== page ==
So why was JFK such a hero? Well, if you believe the “legion tales”, he carried a sick mate and his gear on his wheelbarrow from Derby to Halls Creek, or was it Derby to Wyndham, or perhaps Wyndham to Halls Creek. Even Laverton is a possibility. Well, it was over 100 miles or was it 200 or perhaps 300 miles. The sick friend got well, or did he die? Jack was very strong - 6ft.2in. tall with a 48inch chest, or was it 5ft.10in. with a 60 inch chest? He died aged 40 or was it 45, some say 49, more likely he was 52 or 53. Peter Bridge brings together an amazing number of conflicting newspaper and personal accounts of JFK’s life on the goldfields of Western Australia and the Northern Territory. Peter completely debunks the West Australian report of July 2000, writing: In what appears to have the hallmarks of an expensive politico-religious stunt, the Catholic Russian Jack, a Russian Finn, has been ‘reburied’ as Russian Orthodox. Enough to start a war in Eastern Europe! The headstone and bronze plaque also have his name, age and other details wrong. The journalist’s comment? What does it matter? It’s only folklore. According to Peter, Russian Jack was recorded as Jas. Fredk. KIRKOSS as well as John Frederick KIRKOSS (were these the same sources for Bryan Clark’s version of his name?).
What does this all mean? Firstly, we must believe in synchronicity as evidenced by the timely yet coincidental crossing of paths of my sister in England, Claire in France and me in Australia; and even more so if one factors in the meeting of Sharon Mansell in Darwin who knows Bryan Clark in Alice Springs who wrote to Claire Kirkus. Secondly, we must not ALWAYS believe in eye witness accounts, official documents and headstones!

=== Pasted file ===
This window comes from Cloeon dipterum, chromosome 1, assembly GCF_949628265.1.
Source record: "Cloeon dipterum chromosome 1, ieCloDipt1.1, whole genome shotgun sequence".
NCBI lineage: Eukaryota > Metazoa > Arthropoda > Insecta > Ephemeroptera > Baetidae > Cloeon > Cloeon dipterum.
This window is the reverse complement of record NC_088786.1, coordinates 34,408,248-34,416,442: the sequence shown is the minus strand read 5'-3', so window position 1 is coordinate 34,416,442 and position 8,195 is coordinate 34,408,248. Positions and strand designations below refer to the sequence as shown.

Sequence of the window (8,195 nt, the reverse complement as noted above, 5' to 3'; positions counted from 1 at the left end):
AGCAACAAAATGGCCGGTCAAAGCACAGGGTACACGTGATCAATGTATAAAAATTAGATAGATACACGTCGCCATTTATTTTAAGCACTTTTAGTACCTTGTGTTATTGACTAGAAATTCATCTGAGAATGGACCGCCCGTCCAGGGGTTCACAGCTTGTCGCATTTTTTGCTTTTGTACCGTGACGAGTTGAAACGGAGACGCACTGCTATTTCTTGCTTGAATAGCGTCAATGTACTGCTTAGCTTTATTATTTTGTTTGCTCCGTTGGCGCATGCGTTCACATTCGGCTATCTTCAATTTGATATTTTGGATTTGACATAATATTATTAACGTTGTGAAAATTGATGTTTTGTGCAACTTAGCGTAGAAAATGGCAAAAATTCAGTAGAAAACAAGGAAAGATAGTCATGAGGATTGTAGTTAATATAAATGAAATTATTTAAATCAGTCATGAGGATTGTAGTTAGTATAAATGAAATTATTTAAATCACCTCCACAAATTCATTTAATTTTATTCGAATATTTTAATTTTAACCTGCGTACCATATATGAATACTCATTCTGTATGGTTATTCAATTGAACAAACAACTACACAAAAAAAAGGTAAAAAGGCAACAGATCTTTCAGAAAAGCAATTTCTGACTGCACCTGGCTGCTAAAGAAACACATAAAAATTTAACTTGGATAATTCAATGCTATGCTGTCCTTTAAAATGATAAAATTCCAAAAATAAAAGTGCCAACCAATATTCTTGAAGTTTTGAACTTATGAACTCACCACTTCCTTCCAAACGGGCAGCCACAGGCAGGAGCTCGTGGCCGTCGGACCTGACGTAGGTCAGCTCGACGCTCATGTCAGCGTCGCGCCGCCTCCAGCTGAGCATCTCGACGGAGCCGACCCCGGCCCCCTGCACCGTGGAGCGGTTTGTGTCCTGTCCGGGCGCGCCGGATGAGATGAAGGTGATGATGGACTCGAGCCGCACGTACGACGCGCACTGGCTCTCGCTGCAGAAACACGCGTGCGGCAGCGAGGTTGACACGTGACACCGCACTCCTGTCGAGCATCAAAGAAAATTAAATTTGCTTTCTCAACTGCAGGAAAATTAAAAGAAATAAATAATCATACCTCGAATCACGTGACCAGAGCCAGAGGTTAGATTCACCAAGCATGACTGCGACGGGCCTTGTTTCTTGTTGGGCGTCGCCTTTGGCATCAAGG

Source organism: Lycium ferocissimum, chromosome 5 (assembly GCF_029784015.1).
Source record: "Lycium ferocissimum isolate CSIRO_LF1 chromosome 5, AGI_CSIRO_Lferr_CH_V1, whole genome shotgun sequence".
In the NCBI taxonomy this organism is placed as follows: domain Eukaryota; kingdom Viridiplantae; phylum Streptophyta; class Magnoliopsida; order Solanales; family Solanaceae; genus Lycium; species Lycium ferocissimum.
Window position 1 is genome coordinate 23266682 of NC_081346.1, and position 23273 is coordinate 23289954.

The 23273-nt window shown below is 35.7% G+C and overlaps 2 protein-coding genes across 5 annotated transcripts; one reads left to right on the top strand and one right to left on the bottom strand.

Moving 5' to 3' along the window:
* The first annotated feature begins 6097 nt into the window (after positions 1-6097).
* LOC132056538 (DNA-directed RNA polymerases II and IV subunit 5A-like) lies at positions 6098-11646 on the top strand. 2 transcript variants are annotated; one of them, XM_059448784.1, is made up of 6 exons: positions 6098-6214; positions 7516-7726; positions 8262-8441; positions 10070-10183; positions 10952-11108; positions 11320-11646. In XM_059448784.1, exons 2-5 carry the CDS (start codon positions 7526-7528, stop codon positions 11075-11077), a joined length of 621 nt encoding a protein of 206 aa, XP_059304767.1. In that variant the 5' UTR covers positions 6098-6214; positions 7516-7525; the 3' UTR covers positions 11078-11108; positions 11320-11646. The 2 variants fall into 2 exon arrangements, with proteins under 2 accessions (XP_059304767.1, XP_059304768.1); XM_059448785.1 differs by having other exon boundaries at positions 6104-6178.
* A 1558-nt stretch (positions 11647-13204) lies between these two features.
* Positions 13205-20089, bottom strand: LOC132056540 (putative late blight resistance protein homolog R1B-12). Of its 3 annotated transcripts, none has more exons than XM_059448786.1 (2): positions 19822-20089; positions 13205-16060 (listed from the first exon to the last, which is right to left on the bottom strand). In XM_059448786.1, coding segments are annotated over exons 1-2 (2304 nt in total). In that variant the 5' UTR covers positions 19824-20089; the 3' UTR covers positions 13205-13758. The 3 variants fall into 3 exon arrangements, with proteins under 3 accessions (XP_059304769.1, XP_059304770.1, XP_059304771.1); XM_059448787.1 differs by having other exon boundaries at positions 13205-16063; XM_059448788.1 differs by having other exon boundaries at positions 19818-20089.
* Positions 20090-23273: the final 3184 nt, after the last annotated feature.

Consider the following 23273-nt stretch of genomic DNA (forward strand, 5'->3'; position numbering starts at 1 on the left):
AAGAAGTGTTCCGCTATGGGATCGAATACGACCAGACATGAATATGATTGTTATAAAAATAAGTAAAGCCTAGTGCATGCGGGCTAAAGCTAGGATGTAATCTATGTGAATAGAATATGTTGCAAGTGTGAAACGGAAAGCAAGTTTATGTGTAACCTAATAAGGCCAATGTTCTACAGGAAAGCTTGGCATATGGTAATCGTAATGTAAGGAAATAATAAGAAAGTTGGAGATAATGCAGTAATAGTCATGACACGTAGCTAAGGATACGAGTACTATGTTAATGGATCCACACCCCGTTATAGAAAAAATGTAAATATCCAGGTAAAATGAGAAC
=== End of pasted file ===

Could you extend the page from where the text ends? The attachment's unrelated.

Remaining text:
The photograph of Russian Jack on the front page came from George Hope’s Murchison Goldfields Supplement to the Geraldton Express of 1897. I copied it from the Internet web site www.hallscreektelecentre.org.au which contains The History of Halls Creek. The photograph on this page is of a statue in the Halls Creek main street (Jack and the sick man on the wheelbarrow).
Out of the great Kimberley goldrush of 1886 came stories of hard men in a hostile land. Some grew into legends, entering folklore, larger than life in their own lifetimes but now almost completely forgotten. Men like those of the Ragged Thirteen, Paddy the Flat, Tom Hood, Frank Hann, Billy O'Donnell, William Carr-Boyd and Russian Jack. Women also, Mother Dead Finish and the Mountain Maid. Of all these none has seen the legend eclipse the man as the story of Russian Jack. A legend in his own lifetime, the strongest man on the goldfields, Wheelbarrow Jack.
The first great gold rush of Western Australia drew men from thousands of miles to the Kimberley. A few hardy overlanders made it through with packhorses from the Territory and further east or from the south via Newcastle Waters. Most, however, landed by ship at two previously non-existent ports, Wyndham and Derby.
From these distant and uninviting landings the diggers headed south or east through desolate, uninhabited and trackless country to their goal, Halls Creek. At the time of the rush it was an area rather than an organised settlement and consisted of police tents and a hastily erected bough shed sly groggery, with the diggers scattered over a wide area.
Men died from thirst, disease or native attack, and were buried where the fell. Horses, especially those from New Zealand, died by the score, and their bones and the wreckage of the drays together with the lonely graves marked the new track as tragic milestones.
Along the track from Derby, Russian Jack set out with his ungainly wheelbarrow loaded with provisions. In a particularly difficult section about thirty miles from Halls Creek he found a sick and worn out prospector. Succoured, he was placed with his swag on Russian Jack's barrow and carried to safety.
By this act Russian Jack endeared himself to a generation of men and ensured himself an unlooked-for fame and immortality that has become the epitome on the concept of mateship in Australia. This is his story.
Bridge, Peter J. 2002, Russian Jack, Hesperian Press, ISBN 0 85905 283 4
Diane Oldman, 'Russian Jack: synchronicity and a different JFK', Dollypot, Greenhide and Spindrift: a journal of bush history, Hesperian Press, vol 3, no. 2.
MCB photos and caption
Many thanks to Diane Oldman (personal communication)